Survivors of Stalingrad, Eyewitness Accounts from the Sixth Army, 1942-43

There have been very few books in the English language about the 
battle for Stalingrad. This book is therefore most welcome and 
adds greatly to the available pool of information. 
Highly Recommended.

 

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NAME: Survivors of Stalingrad, Eyewitness Accounts from the Sixth 
Army, 1942-43
FILE: R2422
AUTHOR:  edited by Reinhold Busch
PUBLISHER: Pen & Sword
BINDING: hard back 
PAGES:  254
PRICE: £19.99
GENRE: Non Fiction
SUBJECT: WWII, World War 2, World War II, Second World War, German 
Army, Soviet Army, winter warfare, encirclement, siege, air warfare, 
invasion of USSR, Great Patriotic War
ISBN: 978-84832-766-5
IMAGE: B2422.jpg
BUYNOW: http://tinyurl.com/zhrlstr
LINKS: Current Discount Offers http://www.pen-and-sword.co.uk/sale 
DESCRIPTION: There have been very few books in the English language 
about the battle for Stalingrad. This book is therefore most welcome 
and adds greatly to the available pool of information. 
Highly Recommended.

This was a battle that the Soviets could not afford to lose. It was 
both of tactical and political significance. The Germans were equally 
motivated to win for the same reasons. It was one of the key turning 
points of WWII. The Germans had opportunities to withdraw and then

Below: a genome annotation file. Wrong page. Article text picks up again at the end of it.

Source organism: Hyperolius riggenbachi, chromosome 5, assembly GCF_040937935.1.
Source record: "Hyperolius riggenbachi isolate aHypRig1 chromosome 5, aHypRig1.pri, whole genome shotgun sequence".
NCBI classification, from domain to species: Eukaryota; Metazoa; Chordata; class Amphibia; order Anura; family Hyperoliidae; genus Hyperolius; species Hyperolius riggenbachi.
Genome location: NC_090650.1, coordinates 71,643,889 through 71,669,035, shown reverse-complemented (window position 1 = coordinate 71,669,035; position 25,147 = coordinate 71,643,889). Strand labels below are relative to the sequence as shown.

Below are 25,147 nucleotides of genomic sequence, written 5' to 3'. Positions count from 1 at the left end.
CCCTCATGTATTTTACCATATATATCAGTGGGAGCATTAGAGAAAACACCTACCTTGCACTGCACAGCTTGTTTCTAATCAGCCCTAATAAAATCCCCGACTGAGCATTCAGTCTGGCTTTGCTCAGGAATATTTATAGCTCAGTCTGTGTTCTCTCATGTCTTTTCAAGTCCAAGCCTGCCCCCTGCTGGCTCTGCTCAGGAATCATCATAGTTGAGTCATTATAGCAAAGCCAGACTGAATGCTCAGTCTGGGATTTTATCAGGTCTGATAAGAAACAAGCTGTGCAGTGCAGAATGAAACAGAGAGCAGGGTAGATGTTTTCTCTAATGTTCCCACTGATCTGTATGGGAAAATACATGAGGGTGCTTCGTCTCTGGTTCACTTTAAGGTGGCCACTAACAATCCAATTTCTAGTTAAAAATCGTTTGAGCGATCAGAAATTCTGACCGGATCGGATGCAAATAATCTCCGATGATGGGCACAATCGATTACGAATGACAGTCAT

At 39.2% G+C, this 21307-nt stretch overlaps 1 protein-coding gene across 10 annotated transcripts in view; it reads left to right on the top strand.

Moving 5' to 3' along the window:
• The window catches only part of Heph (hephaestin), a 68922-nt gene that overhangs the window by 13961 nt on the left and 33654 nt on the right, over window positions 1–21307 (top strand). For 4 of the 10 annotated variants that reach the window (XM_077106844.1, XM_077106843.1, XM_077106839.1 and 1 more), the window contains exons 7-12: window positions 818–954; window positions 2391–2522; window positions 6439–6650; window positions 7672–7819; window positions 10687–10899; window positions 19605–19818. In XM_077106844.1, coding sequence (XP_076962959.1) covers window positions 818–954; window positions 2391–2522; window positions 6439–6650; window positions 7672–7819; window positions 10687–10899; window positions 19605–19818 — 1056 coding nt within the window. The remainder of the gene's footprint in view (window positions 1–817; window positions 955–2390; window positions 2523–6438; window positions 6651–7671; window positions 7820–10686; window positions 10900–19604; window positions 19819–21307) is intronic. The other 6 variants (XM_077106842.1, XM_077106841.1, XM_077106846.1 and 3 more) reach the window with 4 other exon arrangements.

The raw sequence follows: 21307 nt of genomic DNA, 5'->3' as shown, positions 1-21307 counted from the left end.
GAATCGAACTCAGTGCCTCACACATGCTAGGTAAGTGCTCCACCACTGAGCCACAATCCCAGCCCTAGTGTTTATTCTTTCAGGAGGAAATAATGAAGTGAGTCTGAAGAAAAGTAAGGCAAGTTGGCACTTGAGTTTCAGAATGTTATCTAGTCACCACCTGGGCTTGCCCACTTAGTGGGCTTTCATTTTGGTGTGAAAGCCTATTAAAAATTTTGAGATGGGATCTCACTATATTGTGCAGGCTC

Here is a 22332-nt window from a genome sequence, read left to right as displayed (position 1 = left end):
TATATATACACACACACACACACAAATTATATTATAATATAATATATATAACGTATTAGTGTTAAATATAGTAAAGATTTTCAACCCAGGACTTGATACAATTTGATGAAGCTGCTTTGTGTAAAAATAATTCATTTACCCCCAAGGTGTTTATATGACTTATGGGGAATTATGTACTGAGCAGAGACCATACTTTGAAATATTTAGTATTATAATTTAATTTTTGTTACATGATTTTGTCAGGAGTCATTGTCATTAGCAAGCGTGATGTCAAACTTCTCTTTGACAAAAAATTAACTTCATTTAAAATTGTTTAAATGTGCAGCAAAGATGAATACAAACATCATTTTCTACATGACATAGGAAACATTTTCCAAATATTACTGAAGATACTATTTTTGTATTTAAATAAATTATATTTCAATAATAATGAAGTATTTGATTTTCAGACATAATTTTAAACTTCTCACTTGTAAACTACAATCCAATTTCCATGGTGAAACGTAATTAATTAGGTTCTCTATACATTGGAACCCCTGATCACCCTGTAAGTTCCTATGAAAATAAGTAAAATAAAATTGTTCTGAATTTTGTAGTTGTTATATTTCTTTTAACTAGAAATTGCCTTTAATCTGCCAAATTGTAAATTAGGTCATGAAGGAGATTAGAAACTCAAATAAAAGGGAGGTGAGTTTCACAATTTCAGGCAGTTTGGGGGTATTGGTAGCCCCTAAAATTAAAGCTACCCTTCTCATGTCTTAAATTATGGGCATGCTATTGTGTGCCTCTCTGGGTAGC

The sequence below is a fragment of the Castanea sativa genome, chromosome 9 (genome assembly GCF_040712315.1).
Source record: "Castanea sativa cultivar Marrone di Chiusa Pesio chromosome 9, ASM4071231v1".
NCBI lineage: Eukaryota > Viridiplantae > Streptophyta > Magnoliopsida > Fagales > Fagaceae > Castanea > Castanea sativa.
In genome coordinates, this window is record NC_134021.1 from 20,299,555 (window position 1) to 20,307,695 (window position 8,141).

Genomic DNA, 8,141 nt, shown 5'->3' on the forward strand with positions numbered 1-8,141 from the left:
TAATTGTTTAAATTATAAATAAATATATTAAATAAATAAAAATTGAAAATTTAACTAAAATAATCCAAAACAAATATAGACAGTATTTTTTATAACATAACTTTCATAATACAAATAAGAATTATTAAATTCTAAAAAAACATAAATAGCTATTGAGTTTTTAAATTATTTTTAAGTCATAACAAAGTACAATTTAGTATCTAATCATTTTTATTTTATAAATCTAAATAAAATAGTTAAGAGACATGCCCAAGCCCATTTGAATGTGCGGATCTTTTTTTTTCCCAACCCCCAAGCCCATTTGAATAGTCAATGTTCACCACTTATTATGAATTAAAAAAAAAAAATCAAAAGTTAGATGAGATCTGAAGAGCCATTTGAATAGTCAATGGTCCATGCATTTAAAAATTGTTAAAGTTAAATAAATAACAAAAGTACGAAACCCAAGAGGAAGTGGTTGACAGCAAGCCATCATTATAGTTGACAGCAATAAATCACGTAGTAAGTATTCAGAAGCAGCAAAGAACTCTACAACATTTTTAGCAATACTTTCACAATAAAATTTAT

counter-attack but Hitler was unprepared to listen to the military 
justifications of this option. As a result an Army was placed in 
jeopardy. Not only were the battle losses horrific, but the survivors 
were then take into brutal captivity which was not to end for most of 
the pitiful number of survivors until the 1950s. Those few were saved 
only by the death of Stalin and pressure from Great Britain and the 
United States.

Before the surrender, some soldiers were flown out after becoming 
wounded or falling ill and their accounts are included in this book. 
To these very rare accounts are added the accounts of those who fought 
on to the end and then entered Soviet imprisonment. Together they 
provide an illuminating picture of what was a great German disaster. 
It is a tragic portrait and provides one of the best pictures of this 
epic battle against the Soviets and the bitter winter, as food, 
ammunition and other vital supplies dwindled, the inadequate air drops 
becoming less frequent. Thousands died from starvation and the effects 
of the crippling cold, swelling the battle casualties, until further 
resistance was futile. The death then continued in captivity as the 
POWs were starved and brutally treated by the Soviets.

Some of the accounts provide fresh insights into existing knowledge of 
the battle. However, the importance of this book is the coverage of 
little-known stories of medical care and the efforts made to support 
the 290,000 soldiers who found themselves in this hell.